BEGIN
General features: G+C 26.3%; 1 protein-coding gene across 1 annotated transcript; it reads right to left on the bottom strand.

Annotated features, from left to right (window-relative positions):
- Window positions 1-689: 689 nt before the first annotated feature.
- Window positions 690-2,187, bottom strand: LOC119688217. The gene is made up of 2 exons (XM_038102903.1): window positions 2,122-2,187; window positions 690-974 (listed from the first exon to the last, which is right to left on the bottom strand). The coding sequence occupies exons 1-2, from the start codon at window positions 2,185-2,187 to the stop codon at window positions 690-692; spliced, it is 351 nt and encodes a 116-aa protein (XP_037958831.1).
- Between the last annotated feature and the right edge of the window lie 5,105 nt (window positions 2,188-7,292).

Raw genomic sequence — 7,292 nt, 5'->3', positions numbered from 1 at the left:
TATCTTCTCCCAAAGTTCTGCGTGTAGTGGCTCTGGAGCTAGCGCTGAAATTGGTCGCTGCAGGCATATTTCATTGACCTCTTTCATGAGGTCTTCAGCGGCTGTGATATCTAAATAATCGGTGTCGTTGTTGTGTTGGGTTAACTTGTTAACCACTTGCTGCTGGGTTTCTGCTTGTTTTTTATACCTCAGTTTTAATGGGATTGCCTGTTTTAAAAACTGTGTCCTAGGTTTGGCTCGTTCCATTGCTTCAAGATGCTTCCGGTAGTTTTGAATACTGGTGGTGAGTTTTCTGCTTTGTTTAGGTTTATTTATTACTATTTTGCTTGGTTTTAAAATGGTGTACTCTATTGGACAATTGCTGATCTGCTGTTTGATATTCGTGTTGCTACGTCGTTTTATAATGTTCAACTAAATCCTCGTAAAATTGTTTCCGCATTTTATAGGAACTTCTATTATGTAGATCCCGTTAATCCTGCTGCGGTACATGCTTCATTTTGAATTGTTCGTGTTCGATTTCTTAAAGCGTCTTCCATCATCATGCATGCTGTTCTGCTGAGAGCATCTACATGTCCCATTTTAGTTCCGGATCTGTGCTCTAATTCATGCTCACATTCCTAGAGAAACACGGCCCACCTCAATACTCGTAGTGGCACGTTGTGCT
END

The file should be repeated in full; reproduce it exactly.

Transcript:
General features: G+C 26.3%; 1 protein-coding gene across 1 annotated transcript; it reads right to left on the bottom strand.

Annotated features, from left to right (window-relative positions):
- Window positions 1-689: 689 nt before the first annotated feature.
- Window positions 690-2,187, bottom strand: LOC119688217. The gene is made up of 2 exons (XM_038102903.1): window positions 2,122-2,187; window positions 690-974 (listed from the first exon to the last, which is right to left on the bottom strand). The coding sequence occupies exons 1-2, from the start codon at window positions 2,185-2,187 to the stop codon at window positions 690-692; spliced, it is 351 nt and encodes a 116-aa protein (XP_037958831.1).
- Between the last annotated feature and the right edge of the window lie 5,105 nt (window positions 2,188-7,292).

Raw genomic sequence — 7,292 nt, 5'->3', positions numbered from 1 at the left:
TATCTTCTCCCAAAGTTCTGCGTGTAGTGGCTCTGGAGCTAGCGCTGAAATTGGTCGCTGCAGGCATATTTCATTGACCTCTTTCATGAGGTCTTCAGCGGCTGTGATATCTAAATAATCGGTGTCGTTGTTGTGTTGGGTTAACTTGTTAACCACTTGCTGCTGGGTTTCTGCTTGTTTTTTATACCTCAGTTTTAATGGGATTGCCTGTTTTAAAAACTGTGTCCTAGGTTTGGCTCGTTCCATTGCTTCAAGATGCTTCCGGTAGTTTTGAATACTGGTGGTGAGTTTTCTGCTTTGTTTAGGTTTATTTATTACTATTTTGCTTGGTTTTAAAATGGTGTACTCTATTGGACAATTGCTGATCTGCTGTTTGATATTCGTGTTGCTACGTCGTTTTATAATGTTCAACTAAATCCTCGTAAAATTGTTTCCGCATTTTATAGGAACTTCTATTATGTAGATCCCGTTAATCCTGCTGCGGTACATGCTTCATTTTGAATTGTTCGTGTTCGATTTCTTAAAGCGTCTTCCATCATCATGCATGCTGTTCTGCTGAGAGCATCTACATGTCCCATTTTAGTTCCGGATCTGTGCTCTAATTCATGCTCACATTCCTAGAGAAACACGGCCCACCTCAATACTCGTAGTGGCACGTTGTGCT